Ideas move in, become entangled with other ideas, "and there's kind of this resulting beautiful array."
Some of the results -- more than 100 pieces, many containing references to Christenson's cross-cultural experiences, her domestic environment and the natural world -- are on display at the
Christenson, who began teaching at WSU in 1990, retired from the university in 2012. She's been using clay to make art for more than 50 years.
While the exhibition includes a sampling of Christenson's early work, the bulk of it is more recent, Hardesty said. The show includes "intimate" semi-functional pieces -- bowls, mugs, teapots -- along with sculptural vessels and larger-scale sculptural works combining steel and clay.
Some five decades later, she said, "it's surprising how much of the initial interests and influences remain."
She's long been interested in the idea of the vessel -- what it stands for, how people have used it to express ideas about the natural and design worlds. She's still more interested in the decorative tradition related to clay -- ornamentation and elaboration of space -- than the functional one.
And she's long been combining steel and clay, the interaction between organic clay and industrial steel opening the door to metaphor.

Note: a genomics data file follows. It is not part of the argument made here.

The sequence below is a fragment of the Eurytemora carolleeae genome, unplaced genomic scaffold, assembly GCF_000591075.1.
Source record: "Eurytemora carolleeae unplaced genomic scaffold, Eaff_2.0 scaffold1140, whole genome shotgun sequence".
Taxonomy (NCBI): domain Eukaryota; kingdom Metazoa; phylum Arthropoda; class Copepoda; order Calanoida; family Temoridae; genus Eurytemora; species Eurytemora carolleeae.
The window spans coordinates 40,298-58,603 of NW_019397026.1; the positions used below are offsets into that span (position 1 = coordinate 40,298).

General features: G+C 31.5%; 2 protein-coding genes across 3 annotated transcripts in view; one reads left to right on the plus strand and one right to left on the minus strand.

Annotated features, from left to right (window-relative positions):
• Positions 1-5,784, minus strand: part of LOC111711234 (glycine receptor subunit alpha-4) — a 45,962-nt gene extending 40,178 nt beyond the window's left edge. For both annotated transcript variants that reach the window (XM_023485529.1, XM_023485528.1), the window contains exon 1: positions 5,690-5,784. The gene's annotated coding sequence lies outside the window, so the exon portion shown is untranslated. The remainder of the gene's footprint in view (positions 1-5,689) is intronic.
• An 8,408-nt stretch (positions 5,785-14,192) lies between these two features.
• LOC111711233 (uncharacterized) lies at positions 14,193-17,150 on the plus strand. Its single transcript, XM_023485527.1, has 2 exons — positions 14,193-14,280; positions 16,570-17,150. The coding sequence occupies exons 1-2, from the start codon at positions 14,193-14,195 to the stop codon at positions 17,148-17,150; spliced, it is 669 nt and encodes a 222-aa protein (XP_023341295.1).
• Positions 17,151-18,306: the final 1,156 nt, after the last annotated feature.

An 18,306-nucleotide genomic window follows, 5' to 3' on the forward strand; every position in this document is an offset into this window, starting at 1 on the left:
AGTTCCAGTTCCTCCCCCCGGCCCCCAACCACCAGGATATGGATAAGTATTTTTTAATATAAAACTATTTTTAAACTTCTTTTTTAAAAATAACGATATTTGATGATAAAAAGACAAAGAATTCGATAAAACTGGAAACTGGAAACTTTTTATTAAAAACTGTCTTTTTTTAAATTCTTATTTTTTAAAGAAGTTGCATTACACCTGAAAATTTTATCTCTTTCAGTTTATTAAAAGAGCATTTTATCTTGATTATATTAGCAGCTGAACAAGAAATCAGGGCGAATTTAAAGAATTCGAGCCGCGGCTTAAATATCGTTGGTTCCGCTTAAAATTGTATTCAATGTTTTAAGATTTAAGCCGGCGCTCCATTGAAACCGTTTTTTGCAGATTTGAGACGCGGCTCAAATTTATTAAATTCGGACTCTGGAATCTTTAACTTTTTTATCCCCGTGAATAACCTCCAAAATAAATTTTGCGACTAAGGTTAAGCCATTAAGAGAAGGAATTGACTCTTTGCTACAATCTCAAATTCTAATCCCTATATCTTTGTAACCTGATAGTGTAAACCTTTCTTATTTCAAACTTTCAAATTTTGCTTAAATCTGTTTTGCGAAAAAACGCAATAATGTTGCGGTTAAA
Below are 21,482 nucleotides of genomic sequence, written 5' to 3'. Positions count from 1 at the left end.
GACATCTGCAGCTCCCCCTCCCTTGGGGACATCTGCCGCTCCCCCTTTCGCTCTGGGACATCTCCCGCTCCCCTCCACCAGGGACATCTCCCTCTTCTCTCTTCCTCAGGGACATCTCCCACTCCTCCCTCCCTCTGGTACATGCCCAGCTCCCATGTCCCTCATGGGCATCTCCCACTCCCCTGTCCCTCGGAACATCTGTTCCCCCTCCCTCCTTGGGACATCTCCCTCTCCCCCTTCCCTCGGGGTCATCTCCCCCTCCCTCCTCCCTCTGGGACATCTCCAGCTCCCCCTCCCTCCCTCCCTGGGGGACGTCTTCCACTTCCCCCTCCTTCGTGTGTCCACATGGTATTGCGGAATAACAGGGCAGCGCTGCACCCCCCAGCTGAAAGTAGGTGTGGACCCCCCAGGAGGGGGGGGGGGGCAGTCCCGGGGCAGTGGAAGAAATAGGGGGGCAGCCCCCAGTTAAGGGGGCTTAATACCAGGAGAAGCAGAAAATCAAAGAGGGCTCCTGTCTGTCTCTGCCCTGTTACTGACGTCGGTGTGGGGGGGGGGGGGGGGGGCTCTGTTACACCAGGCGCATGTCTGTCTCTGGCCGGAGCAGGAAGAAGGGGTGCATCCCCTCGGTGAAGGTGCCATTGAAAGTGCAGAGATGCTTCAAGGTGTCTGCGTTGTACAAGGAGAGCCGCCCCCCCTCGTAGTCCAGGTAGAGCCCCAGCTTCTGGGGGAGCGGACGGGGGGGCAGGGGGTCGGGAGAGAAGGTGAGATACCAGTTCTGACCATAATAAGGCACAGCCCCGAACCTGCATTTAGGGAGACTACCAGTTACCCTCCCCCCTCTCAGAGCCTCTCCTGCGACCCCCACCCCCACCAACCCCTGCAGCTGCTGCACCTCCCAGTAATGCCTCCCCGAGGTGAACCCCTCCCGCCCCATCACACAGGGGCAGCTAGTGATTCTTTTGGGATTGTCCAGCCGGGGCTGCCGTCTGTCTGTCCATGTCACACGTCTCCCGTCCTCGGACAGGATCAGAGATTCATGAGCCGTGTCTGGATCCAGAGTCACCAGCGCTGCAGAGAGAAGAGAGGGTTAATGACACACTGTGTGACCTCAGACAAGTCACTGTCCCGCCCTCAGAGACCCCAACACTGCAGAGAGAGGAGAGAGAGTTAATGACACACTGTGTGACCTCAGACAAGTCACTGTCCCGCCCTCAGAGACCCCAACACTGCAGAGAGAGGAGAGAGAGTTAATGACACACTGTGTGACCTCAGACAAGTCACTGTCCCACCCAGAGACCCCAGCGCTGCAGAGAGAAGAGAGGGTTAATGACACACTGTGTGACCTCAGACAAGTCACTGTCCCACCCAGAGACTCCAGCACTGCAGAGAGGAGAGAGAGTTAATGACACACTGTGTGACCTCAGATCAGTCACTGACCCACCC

The WSU show also includes photos of a large-scale sundial Christenson created for a courtyard on the University of
Christenson made the first of several trips to
While Christenson created some work in
After the conference, she helped set up an exchange program with artists in
Hockenhull said Christenson is a master of materials and has a sense of form that seems entirely intuitive.
"She can make clay look like lace and steel look like fluffy, wind-blown curtains," Hockenhull said. "She just bends her material to her will."
Hockenhull, who now lives in Salem, said Christenson's work is built of multiple layers.
"She pulls together a lot of subject matter -- it's not always imagery, but sometimes it is -- and layers these elements on top of each other," Hockenhull said. "It's sort of like the way life is. As you get experience, as you go through a process, one thing is put on top of another on top of another on top of another. And she does that in her work."
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